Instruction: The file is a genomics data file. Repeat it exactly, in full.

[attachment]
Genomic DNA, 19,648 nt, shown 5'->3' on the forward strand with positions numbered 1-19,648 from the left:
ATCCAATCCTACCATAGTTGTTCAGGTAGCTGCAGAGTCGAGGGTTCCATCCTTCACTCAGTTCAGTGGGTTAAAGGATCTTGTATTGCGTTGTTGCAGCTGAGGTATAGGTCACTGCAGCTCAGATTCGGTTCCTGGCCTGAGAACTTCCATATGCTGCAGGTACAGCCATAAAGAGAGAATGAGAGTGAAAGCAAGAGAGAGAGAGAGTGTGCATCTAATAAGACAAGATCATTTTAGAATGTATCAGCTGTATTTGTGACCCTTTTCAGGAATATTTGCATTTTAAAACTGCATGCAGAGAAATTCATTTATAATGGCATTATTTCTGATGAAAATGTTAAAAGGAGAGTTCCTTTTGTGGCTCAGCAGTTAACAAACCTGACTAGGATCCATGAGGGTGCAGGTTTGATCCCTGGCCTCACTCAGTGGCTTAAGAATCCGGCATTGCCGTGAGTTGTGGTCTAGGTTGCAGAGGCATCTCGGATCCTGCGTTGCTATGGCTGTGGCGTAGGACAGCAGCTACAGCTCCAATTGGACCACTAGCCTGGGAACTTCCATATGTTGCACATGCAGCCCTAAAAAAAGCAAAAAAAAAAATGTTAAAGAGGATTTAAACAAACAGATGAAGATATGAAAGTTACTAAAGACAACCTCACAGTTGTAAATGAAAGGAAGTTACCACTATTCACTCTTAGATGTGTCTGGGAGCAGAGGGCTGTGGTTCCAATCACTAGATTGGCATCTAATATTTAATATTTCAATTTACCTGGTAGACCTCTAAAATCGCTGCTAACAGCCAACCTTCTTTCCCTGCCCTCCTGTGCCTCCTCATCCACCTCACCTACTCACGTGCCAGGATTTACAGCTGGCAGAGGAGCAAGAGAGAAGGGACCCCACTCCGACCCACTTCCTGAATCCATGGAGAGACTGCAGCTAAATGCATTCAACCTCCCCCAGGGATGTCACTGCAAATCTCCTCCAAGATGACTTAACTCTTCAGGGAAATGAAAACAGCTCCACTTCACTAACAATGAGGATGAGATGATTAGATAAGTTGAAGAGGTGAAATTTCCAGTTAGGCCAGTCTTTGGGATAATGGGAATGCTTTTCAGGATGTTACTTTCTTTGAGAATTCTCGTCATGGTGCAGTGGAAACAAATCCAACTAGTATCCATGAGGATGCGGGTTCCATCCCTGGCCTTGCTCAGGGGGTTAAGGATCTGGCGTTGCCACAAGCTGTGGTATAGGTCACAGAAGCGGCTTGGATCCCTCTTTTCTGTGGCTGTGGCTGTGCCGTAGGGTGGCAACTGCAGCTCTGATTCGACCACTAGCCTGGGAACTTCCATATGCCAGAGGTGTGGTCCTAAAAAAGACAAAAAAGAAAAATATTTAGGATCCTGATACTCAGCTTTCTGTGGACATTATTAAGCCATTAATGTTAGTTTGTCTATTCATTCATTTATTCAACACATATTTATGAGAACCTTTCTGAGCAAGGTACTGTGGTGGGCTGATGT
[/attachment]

Genomic DNA, 19,648 nt, shown 5'->3' on the forward strand with positions numbered 1-19,648 from the left:
ATCCAATCCTACCATAGTTGTTCAGGTAGCTGCAGAGTCGAGGGTTCCATCCTTCACTCAGTTCAGTGGGTTAAAGGATCTTGTATTGCGTTGTTGCAGCTGAGGTATAGGTCACTGCAGCTCAGATTCGGTTCCTGGCCTGAGAACTTCCATATGCTGCAGGTACAGCCATAAAGAGAGAATGAGAGTGAAAGCAAGAGAGAGAGAGAGTGTGCATCTAATAAGACAAGATCATTTTAGAATGTATCAGCTGTATTTGTGACCCTTTTCAGGAATATTTGCATTTTAAAACTGCATGCAGAGAAATTCATTTATAATGGCATTATTTCTGATGAAAATGTTAAAAGGAGAGTTCCTTTTGTGGCTCAGCAGTTAACAAACCTGACTAGGATCCATGAGGGTGCAGGTTTGATCCCTGGCCTCACTCAGTGGCTTAAGAATCCGGCATTGCCGTGAGTTGTGGTCTAGGTTGCAGAGGCATCTCGGATCCTGCGTTGCTATGGCTGTGGCGTAGGACAGCAGCTACAGCTCCAATTGGACCACTAGCCTGGGAACTTCCATATGTTGCACATGCAGCCCTAAAAAAAGCAAAAAAAAAAATGTTAAAGAGGATTTAAACAAACAGATGAAGATATGAAAGTTACTAAAGACAACCTCACAGTTGTAAATGAAAGGAAGTTACCACTATTCACTCTTAGATGTGTCTGGGAGCAGAGGGCTGTGGTTCCAATCACTAGATTGGCATCTAATATTTAATATTTCAATTTACCTGGTAGACCTCTAAAATCGCTGCTAACAGCCAACCTTCTTTCCCTGCCCTCCTGTGCCTCCTCATCCACCTCACCTACTCACGTGCCAGGATTTACAGCTGGCAGAGGAGCAAGAGAGAAGGGACCCCACTCCGACCCACTTCCTGAATCCATGGAGAGACTGCAGCTAAATGCATTCAACCTCCCCCAGGGATGTCACTGCAAATCTCCTCCAAGATGACTTAACTCTTCAGGGAAATGAAAACAGCTCCACTTCACTAACAATGAGGATGAGATGATTAGATAAGTTGAAGAGGTGAAATTTCCAGTTAGGCCAGTCTTTGGGATAATGGGAATGCTTTTCAGGATGTTACTTTCTTTGAGAATTCTCGTCATGGTGCAGTGGAAACAAATCCAACTAGTATCCATGAGGATGCGGGTTCCATCCCTGGCCTTGCTCAGGGGGTTAAGGATCTGGCGTTGCCACAAGCTGTGGTATAGGTCACAGAAGCGGCTTGGATCCCTCTTTTCTGTGGCTGTGGCTGTGCCGTAGGGTGGCAACTGCAGCTCTGATTCGACCACTAGCCTGGGAACTTCCATATGCCAGAGGTGTGGTCCTAAAAAAGACAAAAAAGAAAAATATTTAGGATCCTGATACTCAGCTTTCTGTGGACATTATTAAGCCATTAATGTTAGTTTGTCTATTCATTCATTTATTCAACACATATTTATGAGAACCTTTCTGAGCAAGGTACTGTGGTGGGCTGATGT